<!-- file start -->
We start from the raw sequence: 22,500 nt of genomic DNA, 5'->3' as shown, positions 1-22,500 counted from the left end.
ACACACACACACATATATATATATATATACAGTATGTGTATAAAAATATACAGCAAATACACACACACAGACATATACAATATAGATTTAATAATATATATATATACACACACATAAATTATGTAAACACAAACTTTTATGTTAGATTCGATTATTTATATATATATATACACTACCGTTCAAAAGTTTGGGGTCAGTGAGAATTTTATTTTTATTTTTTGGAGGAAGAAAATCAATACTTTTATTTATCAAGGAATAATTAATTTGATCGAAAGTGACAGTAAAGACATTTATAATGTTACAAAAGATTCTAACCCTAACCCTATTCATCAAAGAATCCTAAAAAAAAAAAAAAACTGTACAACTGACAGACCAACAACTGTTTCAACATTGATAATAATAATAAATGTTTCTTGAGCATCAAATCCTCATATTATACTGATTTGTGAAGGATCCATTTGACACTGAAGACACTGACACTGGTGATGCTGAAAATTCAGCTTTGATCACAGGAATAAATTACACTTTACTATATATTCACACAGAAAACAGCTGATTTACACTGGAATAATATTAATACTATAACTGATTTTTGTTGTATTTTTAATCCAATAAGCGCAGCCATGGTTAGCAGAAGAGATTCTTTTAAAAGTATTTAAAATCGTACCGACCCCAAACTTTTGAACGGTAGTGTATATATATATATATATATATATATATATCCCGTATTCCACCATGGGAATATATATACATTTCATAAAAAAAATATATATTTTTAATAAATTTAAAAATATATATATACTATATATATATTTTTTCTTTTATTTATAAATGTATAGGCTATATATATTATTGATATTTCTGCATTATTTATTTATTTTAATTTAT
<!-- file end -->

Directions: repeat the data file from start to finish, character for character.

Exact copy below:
We start from the raw sequence: 22,500 nt of genomic DNA, 5'->3' as shown, positions 1-22,500 counted from the left end.
ACACACACACACATATATATATATATATACAGTATGTGTATAAAAATATACAGCAAATACACACACACAGACATATACAATATAGATTTAATAATATATATATATACACACACATAAATTATGTAAACACAAACTTTTATGTTAGATTCGATTATTTATATATATATATACACTACCGTTCAAAAGTTTGGGGTCAGTGAGAATTTTATTTTTATTTTTTGGAGGAAGAAAATCAATACTTTTATTTATCAAGGAATAATTAATTTGATCGAAAGTGACAGTAAAGACATTTATAATGTTACAAAAGATTCTAACCCTAACCCTATTCATCAAAGAATCCTAAAAAAAAAAAAAAACTGTACAACTGACAGACCAACAACTGTTTCAACATTGATAATAATAATAAATGTTTCTTGAGCATCAAATCCTCATATTATACTGATTTGTGAAGGATCCATTTGACACTGAAGACACTGACACTGGTGATGCTGAAAATTCAGCTTTGATCACAGGAATAAATTACACTTTACTATATATTCACACAGAAAACAGCTGATTTACACTGGAATAATATTAATACTATAACTGATTTTTGTTGTATTTTTAATCCAATAAGCGCAGCCATGGTTAGCAGAAGAGATTCTTTTAAAAGTATTTAAAATCGTACCGACCCCAAACTTTTGAACGGTAGTGTATATATATATATATATATATATATATATCCCGTATTCCACCATGGGAATATATATACATTTCATAAAAAAAATATATATTTTTAATAAATTTAAAAATATATATATACTATATATATATTTTTTCTTTTATTTATAAATGTATAGGCTATATATATTATTGATATTTCTGCATTATTTATTTATTTTAATTTAT